Hartnek argues that the context or placement of the statute in the vehicle code militates against multiple punishments, relying on Rabe, 96 Wis.2d at 73-74, 291 N.W.2d at 821. Rabe also expressed that such placement was not dispositive. Id. at 73, 291 N.W.2d at 821. Further, when different victims are involved, there are generally different offenses. Id. at 67, 291 N.W.2d at 818. Stated another way, where the offense is against persons rather than property, there are as many offenses as individuals affected. Id. at 68, 291 N.W.2d at 818.
Regarding the nature of the proscribed conduct, Hartnek argues that sec. 346.67, Stats., does not require proof of scienter; therefore, it should be strictly construed so as not to authorize severe criminal penalties under State v. Collova, 79 Wis.2d 473, 485-86, 255 N.W.2d 581, 586-87 (1977). However, as the state correctly notes, the standard jury instruction requires a finding that the defendant knew he or she had struck a person or an attended vehicle. Wis J I — Criminal 2670, approved in State v. Mann, 135 Wis.2d 420, 426, 400 N.W.2d 489, 491-92 (Ct.App. 1986). We therefore do not find Hartnek's argument particularly persuasive in this regard.
Although proof that the defendant knew someone had been injured is not required, see Wis J I — Criminal 2670, comment 7, the state raises an interesting point regarding criminal intent. The state notes that the underlying accident in a hit-and-run case is often caused by negligent or even innocent actions; however, the act of leaving the scene usually represents willful or intentional behavior.
The final factor to consider in discerning legislative intent is the appropriateness of multiple punishments. Under this seemingly broad factor, we examine the remainder of Hartnek's arguments.
Hartnek contends that Edith and Ellen Mattiazzi are not both "victims" of his conduct in leaving the scene of the accident. See Rabe, 96 Wis.2d at 71-73, 291 N.W.2d at 820-21. We disagree. Here, the perceived harm to the Mattiazzis is the delay in receiving medical assistance — a delay which was in effect "caused" by Hartnek leaving the scene of the accident. It is this receipt of medical attention with the least possible delay which has been characterized as the "obvious" intent of the legislature. Link v. State, 217 Wis. 582, 585, 259 N.W. 428, 429 (1935).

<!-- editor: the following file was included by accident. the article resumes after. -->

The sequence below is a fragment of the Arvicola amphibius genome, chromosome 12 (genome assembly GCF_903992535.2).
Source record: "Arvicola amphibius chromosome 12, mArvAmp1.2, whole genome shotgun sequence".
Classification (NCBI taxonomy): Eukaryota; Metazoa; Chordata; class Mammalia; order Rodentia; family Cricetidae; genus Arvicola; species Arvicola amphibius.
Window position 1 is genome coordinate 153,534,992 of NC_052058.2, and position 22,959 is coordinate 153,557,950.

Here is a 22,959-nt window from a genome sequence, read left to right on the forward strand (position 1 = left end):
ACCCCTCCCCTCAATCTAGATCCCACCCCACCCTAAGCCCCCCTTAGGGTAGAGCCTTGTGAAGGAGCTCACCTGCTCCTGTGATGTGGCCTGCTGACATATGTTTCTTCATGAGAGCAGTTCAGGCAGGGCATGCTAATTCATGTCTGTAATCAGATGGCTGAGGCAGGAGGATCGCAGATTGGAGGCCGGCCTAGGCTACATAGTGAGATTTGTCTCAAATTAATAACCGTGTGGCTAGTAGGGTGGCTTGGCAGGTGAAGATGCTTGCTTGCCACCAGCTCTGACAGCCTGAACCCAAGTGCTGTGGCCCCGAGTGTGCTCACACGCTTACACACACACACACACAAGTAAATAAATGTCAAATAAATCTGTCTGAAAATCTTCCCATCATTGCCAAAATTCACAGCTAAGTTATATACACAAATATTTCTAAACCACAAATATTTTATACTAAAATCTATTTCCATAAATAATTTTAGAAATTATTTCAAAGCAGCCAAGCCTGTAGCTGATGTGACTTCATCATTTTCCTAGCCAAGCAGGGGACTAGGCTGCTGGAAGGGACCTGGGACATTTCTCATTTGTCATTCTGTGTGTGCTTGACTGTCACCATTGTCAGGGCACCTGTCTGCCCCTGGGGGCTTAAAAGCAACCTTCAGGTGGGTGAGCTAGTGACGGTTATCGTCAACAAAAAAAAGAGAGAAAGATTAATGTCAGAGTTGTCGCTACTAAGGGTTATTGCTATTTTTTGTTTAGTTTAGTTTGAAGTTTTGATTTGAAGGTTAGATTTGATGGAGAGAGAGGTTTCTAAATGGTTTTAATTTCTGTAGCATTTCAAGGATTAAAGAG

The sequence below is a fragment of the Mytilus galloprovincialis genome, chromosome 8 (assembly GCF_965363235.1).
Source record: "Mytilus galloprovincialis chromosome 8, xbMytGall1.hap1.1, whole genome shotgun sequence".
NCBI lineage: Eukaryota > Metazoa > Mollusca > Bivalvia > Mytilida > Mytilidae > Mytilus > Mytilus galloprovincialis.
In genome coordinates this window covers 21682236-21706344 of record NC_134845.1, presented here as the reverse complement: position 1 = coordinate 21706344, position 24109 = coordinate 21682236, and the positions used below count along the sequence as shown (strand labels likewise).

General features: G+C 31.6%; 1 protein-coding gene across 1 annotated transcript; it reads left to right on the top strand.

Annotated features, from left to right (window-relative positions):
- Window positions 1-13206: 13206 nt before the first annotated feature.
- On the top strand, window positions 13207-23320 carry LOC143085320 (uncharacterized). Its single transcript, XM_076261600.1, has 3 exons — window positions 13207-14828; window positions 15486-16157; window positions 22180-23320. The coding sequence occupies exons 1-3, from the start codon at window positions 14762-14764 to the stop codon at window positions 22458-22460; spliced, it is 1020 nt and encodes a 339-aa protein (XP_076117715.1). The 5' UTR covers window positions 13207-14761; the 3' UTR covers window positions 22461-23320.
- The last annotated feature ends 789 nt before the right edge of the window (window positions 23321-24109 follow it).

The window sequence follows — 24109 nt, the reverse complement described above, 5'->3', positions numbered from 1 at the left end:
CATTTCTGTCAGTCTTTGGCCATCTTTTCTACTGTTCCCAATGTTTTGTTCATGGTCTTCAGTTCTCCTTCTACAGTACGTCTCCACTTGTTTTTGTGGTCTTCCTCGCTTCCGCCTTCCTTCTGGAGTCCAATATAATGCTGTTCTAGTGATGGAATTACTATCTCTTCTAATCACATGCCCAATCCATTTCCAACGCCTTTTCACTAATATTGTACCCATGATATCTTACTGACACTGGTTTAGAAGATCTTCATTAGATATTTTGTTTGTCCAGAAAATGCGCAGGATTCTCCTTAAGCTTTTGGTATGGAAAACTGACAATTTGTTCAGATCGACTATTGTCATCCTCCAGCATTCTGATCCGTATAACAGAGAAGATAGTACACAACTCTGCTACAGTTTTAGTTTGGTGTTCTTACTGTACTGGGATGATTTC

Hartnek also raises the specter of a motorist being charged three times for a single hit-and-run — one charge for each subsection of sec. 346.67(1), Stats. Although an issue of prosecutorial discretion may be raised by such a charging decision, neither the facts of this case nor the issues raised requires that we reach a decision based on a hypothetical set of facts. See Pension Management, Inc. v. DuRose, 58 Wis.2d 122, 128, 205 N.W.2d 553, 555-56 (1973).
Finally, Hartnek draws our attention to a recent Illinois case which held that a defendant could only be convicted once for leaving the scene of an accident. People v. Sleboda, 519 N.E.2d 512, 522 (Ill.App.Ct. 1988). Sleboda does not state any Illinois precedent for its decision, and in light of existing Wisconsin law on multiplicity, we are not persuaded to follow the Illinois decision.
We conclude that the factors discussed above evince a legislative intent that charging one violation of sec. 346.67, Stats., for each person injured does not exceed the allowable unit of prosecution. Hartnek's postconviction motion was therefore properly denied.
By the Court. — Order affirmed.